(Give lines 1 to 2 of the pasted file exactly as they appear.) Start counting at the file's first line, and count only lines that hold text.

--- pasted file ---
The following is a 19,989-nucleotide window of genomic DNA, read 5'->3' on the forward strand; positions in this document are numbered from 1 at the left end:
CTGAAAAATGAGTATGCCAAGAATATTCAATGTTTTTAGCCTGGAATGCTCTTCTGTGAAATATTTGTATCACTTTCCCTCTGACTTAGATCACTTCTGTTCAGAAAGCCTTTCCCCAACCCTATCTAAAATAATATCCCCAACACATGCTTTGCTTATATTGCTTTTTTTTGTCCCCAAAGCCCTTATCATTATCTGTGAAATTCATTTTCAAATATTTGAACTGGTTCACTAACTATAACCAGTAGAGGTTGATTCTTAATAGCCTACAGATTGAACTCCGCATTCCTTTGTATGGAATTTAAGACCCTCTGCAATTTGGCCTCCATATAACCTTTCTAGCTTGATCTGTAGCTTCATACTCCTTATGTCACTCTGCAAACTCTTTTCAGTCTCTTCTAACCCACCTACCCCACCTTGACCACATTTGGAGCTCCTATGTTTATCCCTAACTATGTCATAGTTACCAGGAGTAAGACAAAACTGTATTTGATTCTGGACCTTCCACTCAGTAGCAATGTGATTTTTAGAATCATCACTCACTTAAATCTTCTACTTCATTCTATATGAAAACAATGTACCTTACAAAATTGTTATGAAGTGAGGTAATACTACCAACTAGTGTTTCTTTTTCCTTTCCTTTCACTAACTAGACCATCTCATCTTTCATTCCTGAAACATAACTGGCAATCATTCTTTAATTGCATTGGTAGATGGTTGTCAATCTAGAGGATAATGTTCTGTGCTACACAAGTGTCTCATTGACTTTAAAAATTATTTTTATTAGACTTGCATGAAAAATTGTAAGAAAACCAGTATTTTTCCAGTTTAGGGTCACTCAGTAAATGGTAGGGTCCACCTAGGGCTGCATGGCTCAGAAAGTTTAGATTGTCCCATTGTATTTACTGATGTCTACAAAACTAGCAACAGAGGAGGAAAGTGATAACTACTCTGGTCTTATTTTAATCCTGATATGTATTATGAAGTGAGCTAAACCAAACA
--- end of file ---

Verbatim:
The following is a 19,989-nucleotide window of genomic DNA, read 5'->3' on the forward strand; positions in this document are numbered from 1 at the left end:
CTGAAAAATGAGTATGCCAAGAATATTCAATGTTTTTAGCCTGGAATGCTCTTCTGTGAAATATTTGTATCACTTTCCCTCTGACTTAGATCACTTCTGTTCAGAAAGCCTTTCCCCAACCCTATCTAAAATAATATCCCCAACACATGCTTTGCTTATATTGCTTTTTTTTGTCCCCAAAGCCCTTATCATTATCTGTGAAATTCATTTTCAAATATTTGAACTGGTTCACTAACTATAACCAGTAGAGGTTGATTCTTAATAGCCTACAGATTGAACTCCGCATTCCTTTGTATGGAATTTAAGACCCTCTGCAATTTGGCCTCCATATAACCTTTCTAGCTTGATCTGTAGCTTCATACTCCTTATGTCACTCTGCAAACTCTTTTCAGTCTCTTCTAACCCACCTACCCCACCTTGACCACATTTGGAGCTCCTATGTTTATCCCTAACTATGTCATAGTTACCAGGAGTAAGACAAAACTGTATTTGATTCTGGACCTTCCACTCAGTAGCAATGTGATTTTTAGAATCATCACTCACTTAAATCTTCTACTTCATTCTATATGAAAACAATGTACCTTACAAAATTGTTATGAAGTGAGGTAATACTACCAACTAGTGTTTCTTTTTCCTTTCCTTTCACTAACTAGACCATCTCATCTTTCATTCCTGAAACATAACTGGCAATCATTCTTTAATTGCATTGGTAGATGGTTGTCAATCTAGAGGATAATGTTCTGTGCTACACAAGTGTCTCATTGACTTTAAAAATTATTTTTATTAGACTTGCATGAAAAATTGTAAGAAAACCAGTATTTTTCCAGTTTAGGGTCACTCAGTAAATGGTAGGGTCCACCTAGGGCTGCATGGCTCAGAAAGTTTAGATTGTCCCATTGTATTTACTGATGTCTACAAAACTAGCAACAGAGGAGGAAAGTGATAACTACTCTGGTCTTATTTTAATCCTGATATGTATTATGAAGTGAGCTAAACCAAACA